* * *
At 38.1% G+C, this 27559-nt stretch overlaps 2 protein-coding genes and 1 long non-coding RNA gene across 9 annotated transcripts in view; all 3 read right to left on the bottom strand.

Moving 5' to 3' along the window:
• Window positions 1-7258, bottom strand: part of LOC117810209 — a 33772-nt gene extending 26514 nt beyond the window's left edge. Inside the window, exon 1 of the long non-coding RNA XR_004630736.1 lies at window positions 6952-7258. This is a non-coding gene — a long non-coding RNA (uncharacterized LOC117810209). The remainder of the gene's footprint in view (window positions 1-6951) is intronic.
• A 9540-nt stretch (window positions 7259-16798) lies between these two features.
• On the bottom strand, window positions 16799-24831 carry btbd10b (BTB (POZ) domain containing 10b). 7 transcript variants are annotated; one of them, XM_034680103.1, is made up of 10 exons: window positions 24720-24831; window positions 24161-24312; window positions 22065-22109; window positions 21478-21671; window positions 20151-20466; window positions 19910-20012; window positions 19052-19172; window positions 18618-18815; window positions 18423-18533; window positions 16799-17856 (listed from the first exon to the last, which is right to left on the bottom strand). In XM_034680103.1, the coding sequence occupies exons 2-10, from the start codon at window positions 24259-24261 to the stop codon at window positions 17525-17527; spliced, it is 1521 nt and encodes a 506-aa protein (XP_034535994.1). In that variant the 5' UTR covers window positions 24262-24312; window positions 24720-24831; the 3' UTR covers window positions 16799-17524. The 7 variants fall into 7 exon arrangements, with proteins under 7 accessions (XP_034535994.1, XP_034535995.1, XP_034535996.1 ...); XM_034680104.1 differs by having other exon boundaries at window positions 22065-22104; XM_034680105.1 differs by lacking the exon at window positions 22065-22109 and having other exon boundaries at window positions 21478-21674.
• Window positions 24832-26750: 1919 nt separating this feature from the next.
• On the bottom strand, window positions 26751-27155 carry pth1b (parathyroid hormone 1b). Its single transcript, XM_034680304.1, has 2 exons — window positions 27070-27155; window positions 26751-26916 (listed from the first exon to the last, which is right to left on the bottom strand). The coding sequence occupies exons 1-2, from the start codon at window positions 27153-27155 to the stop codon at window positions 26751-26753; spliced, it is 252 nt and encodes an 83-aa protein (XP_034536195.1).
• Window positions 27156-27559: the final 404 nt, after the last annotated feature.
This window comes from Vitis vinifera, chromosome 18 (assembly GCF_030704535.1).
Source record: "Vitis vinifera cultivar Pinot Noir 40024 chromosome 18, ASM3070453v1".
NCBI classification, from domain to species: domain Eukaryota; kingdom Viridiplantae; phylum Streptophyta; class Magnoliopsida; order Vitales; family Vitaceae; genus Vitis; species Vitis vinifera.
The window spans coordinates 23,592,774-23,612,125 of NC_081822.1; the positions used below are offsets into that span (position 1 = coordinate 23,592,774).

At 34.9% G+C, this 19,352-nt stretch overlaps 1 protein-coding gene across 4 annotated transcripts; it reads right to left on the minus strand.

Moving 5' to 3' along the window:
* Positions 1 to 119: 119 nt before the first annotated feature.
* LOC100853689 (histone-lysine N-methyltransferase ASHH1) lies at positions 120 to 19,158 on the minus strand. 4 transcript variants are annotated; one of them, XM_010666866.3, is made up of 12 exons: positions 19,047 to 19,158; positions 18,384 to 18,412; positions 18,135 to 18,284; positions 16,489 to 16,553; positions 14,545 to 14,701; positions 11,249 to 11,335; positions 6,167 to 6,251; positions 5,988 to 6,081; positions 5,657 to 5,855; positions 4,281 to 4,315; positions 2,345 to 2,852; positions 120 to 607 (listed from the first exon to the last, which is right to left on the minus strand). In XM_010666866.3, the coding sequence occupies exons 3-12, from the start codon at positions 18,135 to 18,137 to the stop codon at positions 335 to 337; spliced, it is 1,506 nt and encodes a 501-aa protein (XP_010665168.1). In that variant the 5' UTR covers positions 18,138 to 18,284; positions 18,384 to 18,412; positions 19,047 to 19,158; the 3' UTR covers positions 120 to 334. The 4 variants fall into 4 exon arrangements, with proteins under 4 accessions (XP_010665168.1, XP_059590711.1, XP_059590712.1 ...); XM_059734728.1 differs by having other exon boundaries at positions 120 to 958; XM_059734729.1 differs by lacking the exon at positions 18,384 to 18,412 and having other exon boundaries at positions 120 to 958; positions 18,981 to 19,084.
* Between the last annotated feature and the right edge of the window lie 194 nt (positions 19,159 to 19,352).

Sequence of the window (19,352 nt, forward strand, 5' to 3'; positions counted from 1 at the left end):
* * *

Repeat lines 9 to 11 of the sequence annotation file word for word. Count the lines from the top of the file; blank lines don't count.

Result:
This window comes from Vitis vinifera, chromosome 18 (assembly GCF_030704535.1).
Source record: "Vitis vinifera cultivar Pinot Noir 40024 chromosome 18, ASM3070453v1".
NCBI classification, from domain to species: domain Eukaryota; kingdom Viridiplantae; phylum Streptophyta; class Magnoliopsida; order Vitales; family Vitaceae; genus Vitis; species Vitis vinifera.